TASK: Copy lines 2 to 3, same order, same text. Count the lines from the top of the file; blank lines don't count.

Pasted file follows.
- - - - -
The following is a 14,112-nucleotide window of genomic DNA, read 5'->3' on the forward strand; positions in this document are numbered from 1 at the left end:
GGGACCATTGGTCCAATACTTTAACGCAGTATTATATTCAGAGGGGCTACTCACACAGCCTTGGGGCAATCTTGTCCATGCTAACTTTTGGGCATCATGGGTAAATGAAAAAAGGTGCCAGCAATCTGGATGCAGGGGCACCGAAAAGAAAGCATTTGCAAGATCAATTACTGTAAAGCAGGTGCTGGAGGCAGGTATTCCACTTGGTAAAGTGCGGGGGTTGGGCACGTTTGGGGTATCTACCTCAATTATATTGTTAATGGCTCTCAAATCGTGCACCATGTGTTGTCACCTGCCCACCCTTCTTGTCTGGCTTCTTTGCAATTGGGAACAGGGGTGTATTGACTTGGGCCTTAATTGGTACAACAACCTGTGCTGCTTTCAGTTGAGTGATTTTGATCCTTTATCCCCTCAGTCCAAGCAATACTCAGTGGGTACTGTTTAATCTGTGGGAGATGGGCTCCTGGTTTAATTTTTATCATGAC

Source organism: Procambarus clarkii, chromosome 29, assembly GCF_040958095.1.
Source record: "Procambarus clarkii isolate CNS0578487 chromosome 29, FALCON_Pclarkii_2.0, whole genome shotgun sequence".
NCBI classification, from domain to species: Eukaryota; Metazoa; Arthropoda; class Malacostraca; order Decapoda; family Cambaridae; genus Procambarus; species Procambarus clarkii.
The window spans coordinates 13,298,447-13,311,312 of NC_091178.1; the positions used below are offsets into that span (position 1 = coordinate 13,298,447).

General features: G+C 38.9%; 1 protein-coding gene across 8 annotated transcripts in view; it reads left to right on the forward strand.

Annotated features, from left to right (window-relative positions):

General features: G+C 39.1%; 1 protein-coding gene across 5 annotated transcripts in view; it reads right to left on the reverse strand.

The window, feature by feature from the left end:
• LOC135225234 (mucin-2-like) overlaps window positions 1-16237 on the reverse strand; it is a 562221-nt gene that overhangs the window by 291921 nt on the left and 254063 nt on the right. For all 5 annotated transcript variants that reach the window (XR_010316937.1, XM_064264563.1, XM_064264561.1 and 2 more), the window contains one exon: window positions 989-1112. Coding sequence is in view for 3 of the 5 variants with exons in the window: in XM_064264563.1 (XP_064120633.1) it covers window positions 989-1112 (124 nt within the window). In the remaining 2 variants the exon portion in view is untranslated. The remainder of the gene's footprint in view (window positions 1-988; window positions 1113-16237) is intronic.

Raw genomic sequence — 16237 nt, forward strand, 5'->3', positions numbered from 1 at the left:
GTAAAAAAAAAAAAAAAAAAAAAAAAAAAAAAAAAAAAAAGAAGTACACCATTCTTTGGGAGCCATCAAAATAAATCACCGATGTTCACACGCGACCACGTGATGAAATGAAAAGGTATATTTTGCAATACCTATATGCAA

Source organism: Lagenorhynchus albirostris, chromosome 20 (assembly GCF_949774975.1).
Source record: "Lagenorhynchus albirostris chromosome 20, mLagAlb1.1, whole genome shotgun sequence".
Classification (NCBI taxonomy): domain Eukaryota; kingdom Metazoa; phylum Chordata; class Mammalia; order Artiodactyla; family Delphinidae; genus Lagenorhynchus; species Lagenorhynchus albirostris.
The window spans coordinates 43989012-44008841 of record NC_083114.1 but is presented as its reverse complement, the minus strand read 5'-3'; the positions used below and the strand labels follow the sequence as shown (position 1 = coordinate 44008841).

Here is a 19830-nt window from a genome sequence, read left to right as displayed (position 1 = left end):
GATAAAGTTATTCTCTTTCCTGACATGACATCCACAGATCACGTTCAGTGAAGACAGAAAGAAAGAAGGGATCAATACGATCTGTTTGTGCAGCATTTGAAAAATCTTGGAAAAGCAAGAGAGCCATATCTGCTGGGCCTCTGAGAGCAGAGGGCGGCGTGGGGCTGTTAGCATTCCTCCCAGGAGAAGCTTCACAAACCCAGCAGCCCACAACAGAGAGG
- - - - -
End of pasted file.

GGGACCATTGGTCCAATACTTTAACGCAGTATTATATTCAGAGGGGCTACTCACACAGCCTTGGGGCAATCTTGTCCATGCTAACTTTTGGGCATCATGGGTAAATGAAAAAAGGTGCCAGCAATCTGGATGCAGGGGCACCGAAAAGAAAGCATTTGCAAGATCAATTACTGTAAAGCAGGTGCTGGAGGCAGGTATTCCACTTGGTAAAGTGCGGGGGTTGGGCACGTTTGGGGTATCTACCTCAATTATATTGTTAATGGCTCTCAAATCGTGCACCATGTGTTGTCACCTGCCCACCCTTCTTGTCTGGCTTCTTTGCAATTGGGAACAGGGGTGTATTGACTTGGGCCTTAATTGGTACAACAACCTGTGCTGCTTTCAGTTGAGTGATTTTGATCCTTTATCCCCTCAGTCCAAGCAATACTCAGTGGGTACTGTTTAATCTGTGGGAGATGGGCTCCTGGTTTAATTTTTATCATGAC

Source organism: Procambarus clarkii, chromosome 29, assembly GCF_040958095.1.